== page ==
II. How this song describes the manner and the nature of redemption. “Thou wast slain.” Death is a very common thing in this world’s history. Nor is it even an uncommon thing to be slain! In this wicked world life has been the frequent victim of violence. There is nothing, then, in the purity of Christ’s character to make it surprising that “He was slain.” But numerous as have been the martyrdoms of the world, and honoured and blessed as are the martyrs before God, there is only one of them whose honours are celebrated in heaven. And He is Jesus Christ. There must be something peculiar in His martyrdom, something to single it out from every other. The next note of the song reveals the peculiarity of the death of Christ--“Thou hast redeemed us by Thy blood.” If Christ has ten thousand fellow martyrs, He has not one fellow redeemer. He gave His life a ransom for many, and by that ransom the many are redeemed. The words of the song of redemption, while they distinguish the death of Christ from every other, teach us the true nature of the redemption of which the gospel tells us. It is a redemption by blood, and of consequence we know that it must be a redemption from guilt. The poet and the sentimentalist may dream of a redemption of which he has some vague sense of need, but which he does not understand; the gospel believer rejoices in a redemption which is felt by him a simple reality, and in virtue of which he stands pardoned and sanctified before his Maker
III. Consider The Perfected Fruits Of Redemption As Celebrated In This Song Of Heaven.
1. “Thou hast redeemed us to God.” There is something remarkably instructive in this little phrase--“to God.” They were lost to God--His creatures, but, in the strictest sense of the terms, “unprofitable servants,” “cumberers of His ground.” Again, they were enemies to God. And in that position they were separated from God, both by their own enmity and by the legal liabilities of their guilt. They had wandered from their centre, and, consequently, out of their orbit, they were wandering in darkness; the moral world within them was reduced to disorder, chaos, and death. But now restored, the light of God shines full upon them, and order, beauty, and life again adorn and animate the soul. Redeemed to God, they are redeemed into a state of nearness to Him whose infinite fulness supplies a universe with good, and are the objects of His love whose favour is life, whose loving-kindness is better than life.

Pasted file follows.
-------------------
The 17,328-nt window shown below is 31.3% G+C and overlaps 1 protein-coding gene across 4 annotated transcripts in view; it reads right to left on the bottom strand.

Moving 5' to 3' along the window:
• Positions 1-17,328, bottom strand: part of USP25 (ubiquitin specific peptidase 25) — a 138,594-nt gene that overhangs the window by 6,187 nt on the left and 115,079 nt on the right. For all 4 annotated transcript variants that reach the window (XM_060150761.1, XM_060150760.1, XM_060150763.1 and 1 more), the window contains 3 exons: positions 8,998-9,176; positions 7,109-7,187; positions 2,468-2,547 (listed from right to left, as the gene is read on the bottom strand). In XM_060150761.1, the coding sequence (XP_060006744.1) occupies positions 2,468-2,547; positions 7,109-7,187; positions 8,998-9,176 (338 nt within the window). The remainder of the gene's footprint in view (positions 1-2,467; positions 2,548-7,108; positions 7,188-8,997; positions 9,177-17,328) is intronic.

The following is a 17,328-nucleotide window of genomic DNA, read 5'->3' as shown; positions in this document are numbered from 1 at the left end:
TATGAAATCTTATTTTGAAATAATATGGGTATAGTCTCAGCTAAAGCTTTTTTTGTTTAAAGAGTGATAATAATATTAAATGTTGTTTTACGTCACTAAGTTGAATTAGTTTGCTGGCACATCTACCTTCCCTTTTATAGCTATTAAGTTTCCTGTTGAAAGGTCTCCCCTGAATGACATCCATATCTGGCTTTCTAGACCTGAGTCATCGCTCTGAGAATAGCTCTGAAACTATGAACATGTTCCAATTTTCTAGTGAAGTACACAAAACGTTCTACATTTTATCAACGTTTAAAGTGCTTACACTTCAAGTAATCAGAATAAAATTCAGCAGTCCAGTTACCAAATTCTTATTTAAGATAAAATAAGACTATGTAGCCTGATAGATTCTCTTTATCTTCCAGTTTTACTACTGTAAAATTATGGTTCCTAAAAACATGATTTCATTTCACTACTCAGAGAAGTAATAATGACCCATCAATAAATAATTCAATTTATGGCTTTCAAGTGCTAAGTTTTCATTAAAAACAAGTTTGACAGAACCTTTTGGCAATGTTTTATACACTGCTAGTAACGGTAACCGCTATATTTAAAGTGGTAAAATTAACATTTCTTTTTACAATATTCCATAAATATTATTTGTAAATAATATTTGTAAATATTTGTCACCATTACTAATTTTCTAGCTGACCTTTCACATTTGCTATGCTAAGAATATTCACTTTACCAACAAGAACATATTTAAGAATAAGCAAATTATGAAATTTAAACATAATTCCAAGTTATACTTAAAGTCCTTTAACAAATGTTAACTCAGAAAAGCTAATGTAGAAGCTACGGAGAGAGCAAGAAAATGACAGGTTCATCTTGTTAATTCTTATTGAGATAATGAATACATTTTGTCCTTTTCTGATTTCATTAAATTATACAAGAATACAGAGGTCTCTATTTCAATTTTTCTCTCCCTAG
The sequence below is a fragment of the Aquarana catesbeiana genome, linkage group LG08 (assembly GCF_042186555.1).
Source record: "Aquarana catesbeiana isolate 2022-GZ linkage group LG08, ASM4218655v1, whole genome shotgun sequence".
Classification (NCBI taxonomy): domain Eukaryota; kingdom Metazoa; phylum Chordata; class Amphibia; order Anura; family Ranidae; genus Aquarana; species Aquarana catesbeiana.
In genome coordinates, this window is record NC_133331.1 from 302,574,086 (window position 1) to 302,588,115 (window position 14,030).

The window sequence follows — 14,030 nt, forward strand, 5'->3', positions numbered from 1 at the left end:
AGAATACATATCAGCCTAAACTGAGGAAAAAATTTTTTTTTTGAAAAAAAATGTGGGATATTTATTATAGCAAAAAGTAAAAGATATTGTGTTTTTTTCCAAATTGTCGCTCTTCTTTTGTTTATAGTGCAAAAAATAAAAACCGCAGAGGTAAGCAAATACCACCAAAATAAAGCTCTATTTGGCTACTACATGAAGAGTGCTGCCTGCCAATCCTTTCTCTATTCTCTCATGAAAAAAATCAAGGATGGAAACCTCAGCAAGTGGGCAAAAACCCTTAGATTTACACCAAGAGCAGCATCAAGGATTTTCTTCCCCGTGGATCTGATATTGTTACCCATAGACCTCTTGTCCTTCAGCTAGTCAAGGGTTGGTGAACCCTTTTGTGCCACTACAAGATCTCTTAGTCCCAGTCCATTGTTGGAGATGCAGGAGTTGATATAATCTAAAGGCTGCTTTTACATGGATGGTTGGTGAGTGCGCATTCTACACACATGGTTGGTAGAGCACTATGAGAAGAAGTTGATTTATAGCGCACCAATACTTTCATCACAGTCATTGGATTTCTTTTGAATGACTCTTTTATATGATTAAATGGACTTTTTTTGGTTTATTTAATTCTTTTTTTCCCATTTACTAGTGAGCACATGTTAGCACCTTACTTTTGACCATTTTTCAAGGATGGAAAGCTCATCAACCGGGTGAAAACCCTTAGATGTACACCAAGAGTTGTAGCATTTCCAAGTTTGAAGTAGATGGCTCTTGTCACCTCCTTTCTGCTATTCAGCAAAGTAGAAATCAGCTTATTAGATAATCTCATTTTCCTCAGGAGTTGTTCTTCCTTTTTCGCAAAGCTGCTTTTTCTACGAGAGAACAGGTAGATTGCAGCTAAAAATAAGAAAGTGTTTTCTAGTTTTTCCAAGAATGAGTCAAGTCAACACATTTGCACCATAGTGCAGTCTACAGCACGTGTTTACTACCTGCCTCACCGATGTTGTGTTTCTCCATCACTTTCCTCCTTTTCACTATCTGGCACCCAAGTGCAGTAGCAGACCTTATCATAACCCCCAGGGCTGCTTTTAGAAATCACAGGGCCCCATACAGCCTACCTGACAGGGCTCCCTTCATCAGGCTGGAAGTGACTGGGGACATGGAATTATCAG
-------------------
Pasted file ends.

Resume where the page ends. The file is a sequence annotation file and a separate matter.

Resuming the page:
2. They have been made kings unto God. That is, they have been exalted to a state of royal, or more than royal honour. They may have been slaves on earth, they are kings in heaven.
3. And, as their song intimates, they are priests likewise. They realise in its fullest import the prayer of David (Psalms 27:4). Not some, but all the redeemed are priests unto God. Such are the perfected fruits of redemption.
IV. Consider the praise which is offered to Christ on the ground of the redemption which He has wrought. The very angels, with voices whose number is ten thousand times ten thousand and thousands of thousands, say “Worthy is the Lamb that was slain,” etc. It is not the redeemed alone that say this--there can be no suspicion that grateful emotion exaggerates the benefit, or is too lavish of its praise. They that needed no redemption sing the praise of the Redeemer as well as those who were redeemed by His blood. There is no high quality manifested in the works of creation and providence which does not shine forth more illustriously in the work of redemption. Do you speak of power? It is here in all its irresistible might, as well as there, though in other forms. Do you speak of wisdom as manifested in the creation and government of the world? In the work of redemption you have the perfection of wisdom (Romans 11:33). Do you speak of holiness and righteousness? The song of creation and the song of providence will both embrace these attributes in tones of varied praise. But the song of redemption will speak of them with a fulness and emphasis all its own. Both Sinai and Calvary will be summoned to bear witness that God is a holy and righteous God. In conclusion, the very idea of song of redemption involves in it two great lessons.